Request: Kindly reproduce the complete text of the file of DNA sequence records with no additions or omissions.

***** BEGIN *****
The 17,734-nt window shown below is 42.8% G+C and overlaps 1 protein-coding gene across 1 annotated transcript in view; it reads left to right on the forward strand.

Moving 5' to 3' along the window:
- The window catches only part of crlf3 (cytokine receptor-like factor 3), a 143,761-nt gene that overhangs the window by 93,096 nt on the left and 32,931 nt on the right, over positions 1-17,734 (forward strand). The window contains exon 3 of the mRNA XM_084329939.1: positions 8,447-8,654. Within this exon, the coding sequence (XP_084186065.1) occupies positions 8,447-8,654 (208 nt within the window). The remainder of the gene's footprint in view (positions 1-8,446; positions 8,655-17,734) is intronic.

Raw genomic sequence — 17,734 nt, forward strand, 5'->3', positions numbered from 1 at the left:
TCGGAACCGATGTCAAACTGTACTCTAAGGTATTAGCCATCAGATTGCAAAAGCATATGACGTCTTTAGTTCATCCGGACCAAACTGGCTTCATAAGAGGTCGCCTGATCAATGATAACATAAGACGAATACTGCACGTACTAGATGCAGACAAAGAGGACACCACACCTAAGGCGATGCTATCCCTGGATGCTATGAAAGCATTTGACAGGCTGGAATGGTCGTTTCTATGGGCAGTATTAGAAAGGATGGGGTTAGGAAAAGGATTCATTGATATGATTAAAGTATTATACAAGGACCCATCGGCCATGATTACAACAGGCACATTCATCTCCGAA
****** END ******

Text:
The 17,734-nt window shown below is 42.8% G+C and overlaps 1 protein-coding gene across 1 annotated transcript in view; it reads left to right on the forward strand.

Moving 5' to 3' along the window:
- The window catches only part of crlf3 (cytokine receptor-like factor 3), a 143,761-nt gene that overhangs the window by 93,096 nt on the left and 32,931 nt on the right, over positions 1-17,734 (forward strand). The window contains exon 3 of the mRNA XM_084329939.1: positions 8,447-8,654. Within this exon, the coding sequence (XP_084186065.1) occupies positions 8,447-8,654 (208 nt within the window). The remainder of the gene's footprint in view (positions 1-8,446; positions 8,655-17,734) is intronic.

Raw genomic sequence — 17,734 nt, forward strand, 5'->3', positions numbered from 1 at the left:
TCGGAACCGATGTCAAACTGTACTCTAAGGTATTAGCCATCAGATTGCAAAAGCATATGACGTCTTTAGTTCATCCGGACCAAACTGGCTTCATAAGAGGTCGCCTGATCAATGATAACATAAGACGAATACTGCACGTACTAGATGCAGACAAAGAGGACACCACACCTAAGGCGATGCTATCCCTGGATGCTATGAAAGCATTTGACAGGCTGGAATGGTCGTTTCTATGGGCAGTATTAGAAAGGATGGGGTTAGGAAAAGGATTCATTGATATGATTAAAGTATTATACAAGGACCCATCGGCCATGATTACAACAGGCACATTCATCTCCGAA